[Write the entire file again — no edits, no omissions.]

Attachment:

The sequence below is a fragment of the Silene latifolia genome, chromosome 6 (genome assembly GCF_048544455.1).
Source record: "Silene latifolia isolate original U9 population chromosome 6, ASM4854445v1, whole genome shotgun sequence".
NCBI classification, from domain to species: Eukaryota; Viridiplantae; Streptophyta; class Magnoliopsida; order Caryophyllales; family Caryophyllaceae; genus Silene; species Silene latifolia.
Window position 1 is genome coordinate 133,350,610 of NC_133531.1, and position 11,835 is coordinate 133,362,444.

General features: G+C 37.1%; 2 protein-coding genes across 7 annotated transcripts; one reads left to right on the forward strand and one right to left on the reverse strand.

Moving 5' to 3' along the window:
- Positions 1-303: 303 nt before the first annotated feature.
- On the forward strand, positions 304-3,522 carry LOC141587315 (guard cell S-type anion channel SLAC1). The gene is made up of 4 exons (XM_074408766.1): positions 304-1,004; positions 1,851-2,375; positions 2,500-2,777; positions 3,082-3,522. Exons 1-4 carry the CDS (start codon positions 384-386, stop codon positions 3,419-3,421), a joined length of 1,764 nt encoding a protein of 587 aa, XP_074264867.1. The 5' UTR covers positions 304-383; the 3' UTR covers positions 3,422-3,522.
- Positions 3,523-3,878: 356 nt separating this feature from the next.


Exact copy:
The sequence below is a fragment of the Silene latifolia genome, chromosome 6 (genome assembly GCF_048544455.1).
Source record: "Silene latifolia isolate original U9 population chromosome 6, ASM4854445v1, whole genome shotgun sequence".
NCBI classification, from domain to species: Eukaryota; Viridiplantae; Streptophyta; class Magnoliopsida; order Caryophyllales; family Caryophyllaceae; genus Silene; species Silene latifolia.
Window position 1 is genome coordinate 133,350,610 of NC_133531.1, and position 11,835 is coordinate 133,362,444.

General features: G+C 37.1%; 2 protein-coding genes across 7 annotated transcripts; one reads left to right on the forward strand and one right to left on the reverse strand.

Moving 5' to 3' along the window:
- Positions 1-303: 303 nt before the first annotated feature.
- On the forward strand, positions 304-3,522 carry LOC141587315 (guard cell S-type anion channel SLAC1). The gene is made up of 4 exons (XM_074408766.1): positions 304-1,004; positions 1,851-2,375; positions 2,500-2,777; positions 3,082-3,522. Exons 1-4 carry the CDS (start codon positions 384-386, stop codon positions 3,419-3,421), a joined length of 1,764 nt encoding a protein of 587 aa, XP_074264867.1. The 5' UTR covers positions 304-383; the 3' UTR covers positions 3,422-3,522.
- Positions 3,523-3,878: 356 nt separating this feature from the next.